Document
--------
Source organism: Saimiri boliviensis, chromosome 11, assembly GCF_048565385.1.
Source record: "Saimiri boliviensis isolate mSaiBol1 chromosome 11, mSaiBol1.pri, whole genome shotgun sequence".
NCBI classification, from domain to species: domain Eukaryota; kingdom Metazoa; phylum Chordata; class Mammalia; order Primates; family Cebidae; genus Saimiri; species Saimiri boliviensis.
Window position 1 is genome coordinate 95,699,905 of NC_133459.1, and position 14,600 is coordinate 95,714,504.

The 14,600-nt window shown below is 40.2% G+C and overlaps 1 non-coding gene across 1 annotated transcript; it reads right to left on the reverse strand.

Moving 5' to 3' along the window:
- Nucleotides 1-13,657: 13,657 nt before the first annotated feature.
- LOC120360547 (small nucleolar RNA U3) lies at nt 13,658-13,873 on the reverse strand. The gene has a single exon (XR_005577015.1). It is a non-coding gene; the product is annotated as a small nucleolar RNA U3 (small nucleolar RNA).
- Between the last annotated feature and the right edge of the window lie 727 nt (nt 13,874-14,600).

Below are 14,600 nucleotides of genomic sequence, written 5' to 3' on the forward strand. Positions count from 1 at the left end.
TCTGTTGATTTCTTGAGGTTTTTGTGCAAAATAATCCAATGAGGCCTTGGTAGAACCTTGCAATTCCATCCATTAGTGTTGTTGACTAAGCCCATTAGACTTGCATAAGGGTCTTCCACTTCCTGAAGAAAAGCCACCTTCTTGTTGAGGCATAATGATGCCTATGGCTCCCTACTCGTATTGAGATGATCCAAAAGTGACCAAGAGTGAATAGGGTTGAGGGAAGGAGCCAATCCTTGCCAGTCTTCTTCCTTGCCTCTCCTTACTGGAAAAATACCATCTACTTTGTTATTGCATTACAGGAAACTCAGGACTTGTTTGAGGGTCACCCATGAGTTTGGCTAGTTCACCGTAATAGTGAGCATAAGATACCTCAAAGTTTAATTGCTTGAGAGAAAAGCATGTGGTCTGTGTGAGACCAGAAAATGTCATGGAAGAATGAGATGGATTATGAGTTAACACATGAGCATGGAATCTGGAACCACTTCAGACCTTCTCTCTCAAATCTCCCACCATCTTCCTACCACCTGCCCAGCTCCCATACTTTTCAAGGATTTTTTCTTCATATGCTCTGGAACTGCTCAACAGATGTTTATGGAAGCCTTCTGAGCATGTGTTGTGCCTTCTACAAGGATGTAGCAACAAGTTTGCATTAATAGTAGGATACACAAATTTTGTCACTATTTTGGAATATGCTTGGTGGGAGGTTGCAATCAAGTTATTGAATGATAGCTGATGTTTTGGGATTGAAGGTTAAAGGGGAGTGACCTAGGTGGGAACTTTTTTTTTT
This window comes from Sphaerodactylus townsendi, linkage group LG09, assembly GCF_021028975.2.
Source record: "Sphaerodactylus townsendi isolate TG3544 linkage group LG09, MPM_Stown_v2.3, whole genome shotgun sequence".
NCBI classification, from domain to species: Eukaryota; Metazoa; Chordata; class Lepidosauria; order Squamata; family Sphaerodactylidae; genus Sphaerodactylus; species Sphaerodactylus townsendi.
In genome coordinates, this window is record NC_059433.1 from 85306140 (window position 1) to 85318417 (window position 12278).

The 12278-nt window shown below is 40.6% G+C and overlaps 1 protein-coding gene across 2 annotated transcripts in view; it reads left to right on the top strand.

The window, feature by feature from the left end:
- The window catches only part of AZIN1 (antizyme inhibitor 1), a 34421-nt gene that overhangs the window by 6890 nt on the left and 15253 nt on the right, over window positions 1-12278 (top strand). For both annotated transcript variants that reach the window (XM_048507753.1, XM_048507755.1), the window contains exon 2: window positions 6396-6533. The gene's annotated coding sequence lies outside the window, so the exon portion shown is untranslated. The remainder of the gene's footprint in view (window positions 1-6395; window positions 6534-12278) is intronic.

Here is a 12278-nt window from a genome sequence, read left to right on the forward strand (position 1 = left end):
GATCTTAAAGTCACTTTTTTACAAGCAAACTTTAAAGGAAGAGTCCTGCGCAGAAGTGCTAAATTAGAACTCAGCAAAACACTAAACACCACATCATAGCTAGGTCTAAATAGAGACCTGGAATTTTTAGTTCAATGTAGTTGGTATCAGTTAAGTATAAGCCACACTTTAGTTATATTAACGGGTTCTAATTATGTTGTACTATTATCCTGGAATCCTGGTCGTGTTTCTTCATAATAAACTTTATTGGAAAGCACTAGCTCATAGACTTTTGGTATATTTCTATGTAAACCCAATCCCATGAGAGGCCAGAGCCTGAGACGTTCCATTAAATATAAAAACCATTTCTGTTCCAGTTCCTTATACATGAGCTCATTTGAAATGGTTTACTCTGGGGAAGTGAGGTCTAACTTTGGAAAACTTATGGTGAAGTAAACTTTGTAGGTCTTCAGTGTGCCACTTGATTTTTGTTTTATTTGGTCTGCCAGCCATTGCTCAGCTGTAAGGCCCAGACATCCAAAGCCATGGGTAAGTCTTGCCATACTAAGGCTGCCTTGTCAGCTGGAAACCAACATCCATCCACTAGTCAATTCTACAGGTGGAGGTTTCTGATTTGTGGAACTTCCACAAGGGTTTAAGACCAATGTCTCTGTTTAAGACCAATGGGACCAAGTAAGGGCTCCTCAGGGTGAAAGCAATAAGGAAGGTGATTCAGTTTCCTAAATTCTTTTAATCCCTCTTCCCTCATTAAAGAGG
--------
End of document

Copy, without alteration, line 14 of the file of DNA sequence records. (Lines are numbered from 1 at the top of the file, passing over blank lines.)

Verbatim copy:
NCBI classification, from domain to species: Eukaryota; Metazoa; Chordata; class Lepidosauria; order Squamata; family Sphaerodactylidae; genus Sphaerodactylus; species Sphaerodactylus townsendi.